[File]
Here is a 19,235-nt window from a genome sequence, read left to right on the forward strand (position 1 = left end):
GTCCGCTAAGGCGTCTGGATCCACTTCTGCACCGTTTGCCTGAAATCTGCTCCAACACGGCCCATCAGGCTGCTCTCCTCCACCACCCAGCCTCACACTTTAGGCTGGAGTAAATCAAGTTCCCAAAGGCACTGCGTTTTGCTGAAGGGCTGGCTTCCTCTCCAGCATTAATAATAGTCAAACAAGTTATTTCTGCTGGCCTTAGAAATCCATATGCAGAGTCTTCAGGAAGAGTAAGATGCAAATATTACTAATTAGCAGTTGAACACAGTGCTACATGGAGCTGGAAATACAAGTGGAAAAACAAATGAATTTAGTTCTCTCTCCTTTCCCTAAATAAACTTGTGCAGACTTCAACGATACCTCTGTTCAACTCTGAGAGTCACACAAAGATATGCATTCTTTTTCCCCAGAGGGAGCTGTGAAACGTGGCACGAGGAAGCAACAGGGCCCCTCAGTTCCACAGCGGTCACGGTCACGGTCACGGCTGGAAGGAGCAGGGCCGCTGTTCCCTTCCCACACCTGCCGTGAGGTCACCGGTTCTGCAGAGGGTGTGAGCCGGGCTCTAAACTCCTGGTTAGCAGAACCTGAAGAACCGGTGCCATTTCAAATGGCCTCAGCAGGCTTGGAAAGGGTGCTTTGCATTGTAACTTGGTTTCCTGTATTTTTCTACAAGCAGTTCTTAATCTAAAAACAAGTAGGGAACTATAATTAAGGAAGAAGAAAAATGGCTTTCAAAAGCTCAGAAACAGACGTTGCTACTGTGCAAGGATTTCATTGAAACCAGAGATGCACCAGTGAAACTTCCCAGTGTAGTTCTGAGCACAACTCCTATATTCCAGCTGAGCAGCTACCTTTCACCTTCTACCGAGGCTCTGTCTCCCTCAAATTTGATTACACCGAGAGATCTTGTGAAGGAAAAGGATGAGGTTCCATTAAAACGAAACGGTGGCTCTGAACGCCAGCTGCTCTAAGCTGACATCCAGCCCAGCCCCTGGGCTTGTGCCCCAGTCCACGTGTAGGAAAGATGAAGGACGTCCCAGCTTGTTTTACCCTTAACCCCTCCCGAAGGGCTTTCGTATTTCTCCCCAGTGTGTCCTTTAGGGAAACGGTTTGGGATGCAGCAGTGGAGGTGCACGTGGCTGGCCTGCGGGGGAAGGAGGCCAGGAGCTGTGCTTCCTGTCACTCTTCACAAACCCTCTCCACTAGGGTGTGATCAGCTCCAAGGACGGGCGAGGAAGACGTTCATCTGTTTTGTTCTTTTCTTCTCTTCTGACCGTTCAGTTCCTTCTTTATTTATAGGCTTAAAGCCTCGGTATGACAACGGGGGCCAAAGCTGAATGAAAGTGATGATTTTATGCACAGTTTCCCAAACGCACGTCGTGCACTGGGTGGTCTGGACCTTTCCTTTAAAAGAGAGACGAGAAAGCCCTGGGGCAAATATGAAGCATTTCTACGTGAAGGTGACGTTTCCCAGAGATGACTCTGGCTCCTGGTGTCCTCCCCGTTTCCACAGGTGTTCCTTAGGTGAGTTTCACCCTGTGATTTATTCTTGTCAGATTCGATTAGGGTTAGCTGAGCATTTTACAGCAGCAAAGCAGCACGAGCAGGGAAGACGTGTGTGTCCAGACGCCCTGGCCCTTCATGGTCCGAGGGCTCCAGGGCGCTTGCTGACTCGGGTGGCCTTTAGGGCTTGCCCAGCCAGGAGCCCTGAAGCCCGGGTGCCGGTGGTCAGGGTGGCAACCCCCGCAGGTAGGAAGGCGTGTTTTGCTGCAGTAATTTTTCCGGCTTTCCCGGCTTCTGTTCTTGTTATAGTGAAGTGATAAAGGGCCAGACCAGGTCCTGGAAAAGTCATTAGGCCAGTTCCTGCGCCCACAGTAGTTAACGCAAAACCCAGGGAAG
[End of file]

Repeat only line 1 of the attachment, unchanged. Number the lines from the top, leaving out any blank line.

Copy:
Here is a 19,235-nt window from a genome sequence, read left to right on the forward strand (position 1 = left end):